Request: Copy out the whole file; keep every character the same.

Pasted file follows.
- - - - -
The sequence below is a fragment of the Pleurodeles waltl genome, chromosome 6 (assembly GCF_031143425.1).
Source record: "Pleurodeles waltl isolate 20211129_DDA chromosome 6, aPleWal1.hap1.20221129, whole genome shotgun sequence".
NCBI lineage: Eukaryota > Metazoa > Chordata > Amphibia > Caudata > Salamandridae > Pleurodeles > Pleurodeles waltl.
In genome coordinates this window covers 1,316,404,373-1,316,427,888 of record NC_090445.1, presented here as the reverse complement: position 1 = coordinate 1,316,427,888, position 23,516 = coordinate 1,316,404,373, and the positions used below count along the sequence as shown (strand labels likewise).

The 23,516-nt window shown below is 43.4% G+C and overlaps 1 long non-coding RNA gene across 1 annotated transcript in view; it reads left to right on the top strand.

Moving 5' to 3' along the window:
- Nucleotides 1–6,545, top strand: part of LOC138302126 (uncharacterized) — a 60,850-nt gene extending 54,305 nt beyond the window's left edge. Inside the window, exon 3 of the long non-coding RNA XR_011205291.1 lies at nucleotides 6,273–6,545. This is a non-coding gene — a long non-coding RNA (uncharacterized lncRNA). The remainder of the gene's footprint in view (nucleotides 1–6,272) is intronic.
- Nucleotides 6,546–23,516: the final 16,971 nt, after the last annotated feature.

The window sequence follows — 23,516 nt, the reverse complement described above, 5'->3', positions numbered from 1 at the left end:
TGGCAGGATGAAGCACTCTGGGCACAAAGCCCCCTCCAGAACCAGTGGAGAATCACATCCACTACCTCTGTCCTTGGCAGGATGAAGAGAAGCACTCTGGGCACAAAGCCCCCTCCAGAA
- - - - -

The sequence below is a fragment of the Pleurodeles waltl genome, chromosome 6 (assembly GCF_031143425.1).
Source record: "Pleurodeles waltl isolate 20211129_DDA chromosome 6, aPleWal1.hap1.20221129, whole genome shotgun sequence".
NCBI lineage: Eukaryota > Metazoa > Chordata > Amphibia > Caudata > Salamandridae > Pleurodeles > Pleurodeles waltl.
In genome coordinates this window covers 1,316,404,373-1,316,427,888 of record NC_090445.1, presented here as the reverse complement: position 1 = coordinate 1,316,427,888, position 23,516 = coordinate 1,316,404,373, and the positions used below count along the sequence as shown (strand labels likewise).

The 23,516-nt window shown below is 43.4% G+C and overlaps 1 long non-coding RNA gene across 1 annotated transcript in view; it reads left to right on the top strand.

Moving 5' to 3' along the window:
- Nucleotides 1–6,545, top strand: part of LOC138302126 (uncharacterized) — a 60,850-nt gene extending 54,305 nt beyond the window's left edge. Inside the window, exon 3 of the long non-coding RNA XR_011205291.1 lies at nucleotides 6,273–6,545. This is a non-coding gene — a long non-coding RNA (uncharacterized lncRNA). The remainder of the gene's footprint in view (nucleotides 1–6,272) is intronic.
- Nucleotides 6,546–23,516: the final 16,971 nt, after the last annotated feature.

The window sequence follows — 23,516 nt, the reverse complement described above, 5'->3', positions numbered from 1 at the left end:
TGGCAGGATGAAGCACTCTGGGCACAAAGCCCCCTCCAGAACCAGTGGAGAATCACATCCACTACCTCTGTCCTTGGCAGGATGAAGAGAAGCACTCTGGGCACAAAGCCCCCTCCAGAA